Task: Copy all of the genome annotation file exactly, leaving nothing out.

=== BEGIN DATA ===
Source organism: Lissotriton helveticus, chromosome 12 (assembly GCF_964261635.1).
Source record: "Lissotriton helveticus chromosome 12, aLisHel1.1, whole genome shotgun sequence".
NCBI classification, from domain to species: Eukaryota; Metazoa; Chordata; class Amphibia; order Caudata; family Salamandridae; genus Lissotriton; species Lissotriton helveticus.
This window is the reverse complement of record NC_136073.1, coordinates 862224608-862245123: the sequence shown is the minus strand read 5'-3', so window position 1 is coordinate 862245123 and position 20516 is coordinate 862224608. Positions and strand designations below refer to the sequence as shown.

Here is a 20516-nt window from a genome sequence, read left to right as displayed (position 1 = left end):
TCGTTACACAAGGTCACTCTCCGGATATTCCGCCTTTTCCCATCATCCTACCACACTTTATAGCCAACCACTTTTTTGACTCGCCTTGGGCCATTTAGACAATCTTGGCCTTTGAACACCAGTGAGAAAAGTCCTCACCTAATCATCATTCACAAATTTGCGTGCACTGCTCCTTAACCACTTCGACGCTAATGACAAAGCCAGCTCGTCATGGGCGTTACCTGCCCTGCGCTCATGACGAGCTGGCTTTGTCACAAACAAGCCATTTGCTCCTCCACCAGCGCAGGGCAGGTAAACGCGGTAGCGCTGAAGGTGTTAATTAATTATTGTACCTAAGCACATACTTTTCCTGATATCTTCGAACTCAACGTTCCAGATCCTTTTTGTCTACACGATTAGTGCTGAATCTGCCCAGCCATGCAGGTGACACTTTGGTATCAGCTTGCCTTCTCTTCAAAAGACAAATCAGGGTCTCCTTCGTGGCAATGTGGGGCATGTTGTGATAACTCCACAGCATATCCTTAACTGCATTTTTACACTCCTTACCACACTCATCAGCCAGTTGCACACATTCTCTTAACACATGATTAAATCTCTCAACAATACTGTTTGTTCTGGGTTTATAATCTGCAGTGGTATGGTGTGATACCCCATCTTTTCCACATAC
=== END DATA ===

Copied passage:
Source organism: Lissotriton helveticus, chromosome 12 (assembly GCF_964261635.1).
Source record: "Lissotriton helveticus chromosome 12, aLisHel1.1, whole genome shotgun sequence".
NCBI classification, from domain to species: Eukaryota; Metazoa; Chordata; class Amphibia; order Caudata; family Salamandridae; genus Lissotriton; species Lissotriton helveticus.
This window is the reverse complement of record NC_136073.1, coordinates 862224608-862245123: the sequence shown is the minus strand read 5'-3', so window position 1 is coordinate 862245123 and position 20516 is coordinate 862224608. Positions and strand designations below refer to the sequence as shown.

Here is a 20516-nt window from a genome sequence, read left to right as displayed (position 1 = left end):
TCGTTACACAAGGTCACTCTCCGGATATTCCGCCTTTTCCCATCATCCTACCACACTTTATAGCCAACCACTTTTTTGACTCGCCTTGGGCCATTTAGACAATCTTGGCCTTTGAACACCAGTGAGAAAAGTCCTCACCTAATCATCATTCACAAATTTGCGTGCACTGCTCCTTAACCACTTCGACGCTAATGACAAAGCCAGCTCGTCATGGGCGTTACCTGCCCTGCGCTCATGACGAGCTGGCTTTGTCACAAACAAGCCATTTGCTCCTCCACCAGCGCAGGGCAGGTAAACGCGGTAGCGCTGAAGGTGTTAATTAATTATTGTACCTAAGCACATACTTTTCCTGATATCTTCGAACTCAACGTTCCAGATCCTTTTTGTCTACACGATTAGTGCTGAATCTGCCCAGCCATGCAGGTGACACTTTGGTATCAGCTTGCCTTCTCTTCAAAAGACAAATCAGGGTCTCCTTCGTGGCAATGTGGGGCATGTTGTGATAACTCCACAGCATATCCTTAACTGCATTTTTACACTCCTTACCACACTCATCAGCCAGTTGCACACATTCTCTTAACACATGATTAAATCTCTCAACAATACTGTTTGTTCTGGGTTTATAATCTGCAGTGGTATGGTGTGATACCCCATCTTTTCCACATAC